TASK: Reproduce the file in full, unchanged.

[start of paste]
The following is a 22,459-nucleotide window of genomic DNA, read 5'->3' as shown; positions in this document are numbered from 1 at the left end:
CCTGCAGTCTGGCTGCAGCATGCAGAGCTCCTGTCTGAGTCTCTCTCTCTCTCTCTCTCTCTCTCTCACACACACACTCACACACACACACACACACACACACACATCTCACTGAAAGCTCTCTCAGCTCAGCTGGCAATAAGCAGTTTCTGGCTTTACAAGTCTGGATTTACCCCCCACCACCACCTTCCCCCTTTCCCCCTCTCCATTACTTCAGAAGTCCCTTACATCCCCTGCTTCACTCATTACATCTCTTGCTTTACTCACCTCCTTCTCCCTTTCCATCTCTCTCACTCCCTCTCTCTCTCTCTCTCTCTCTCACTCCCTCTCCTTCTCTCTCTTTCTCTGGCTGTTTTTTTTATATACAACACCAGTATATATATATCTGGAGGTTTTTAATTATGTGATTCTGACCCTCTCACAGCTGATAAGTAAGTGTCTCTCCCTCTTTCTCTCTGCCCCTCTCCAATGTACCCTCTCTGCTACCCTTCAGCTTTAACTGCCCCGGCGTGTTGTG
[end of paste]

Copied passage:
The following is a 22,459-nucleotide window of genomic DNA, read 5'->3' as shown; positions in this document are numbered from 1 at the left end:
CCTGCAGTCTGGCTGCAGCATGCAGAGCTCCTGTCTGAGTCTCTCTCTCTCTCTCTCTCTCTCTCTCACACACACACTCACACACACACACACACACACACACACATCTCACTGAAAGCTCTCTCAGCTCAGCTGGCAATAAGCAGTTTCTGGCTTTACAAGTCTGGATTTACCCCCCACCACCACCTTCCCCCTTTCCCCCTCTCCATTACTTCAGAAGTCCCTTACATCCCCTGCTTCACTCATTACATCTCTTGCTTTACTCACCTCCTTCTCCCTTTCCATCTCTCTCACTCCCTCTCTCTCTCTCTCTCTCTCTCACTCCCTCTCCTTCTCTCTCTTTCTCTGGCTGTTTTTTTTATATACAACACCAGTATATATATATCTGGAGGTTTTTAATTATGTGATTCTGACCCTCTCACAGCTGATAAGTAAGTGTCTCTCCCTCTTTCTCTCTGCCCCTCTCCAATGTACCCTCTCTGCTACCCTTCAGCTTTAACTGCCCCGGCGTGTTGTG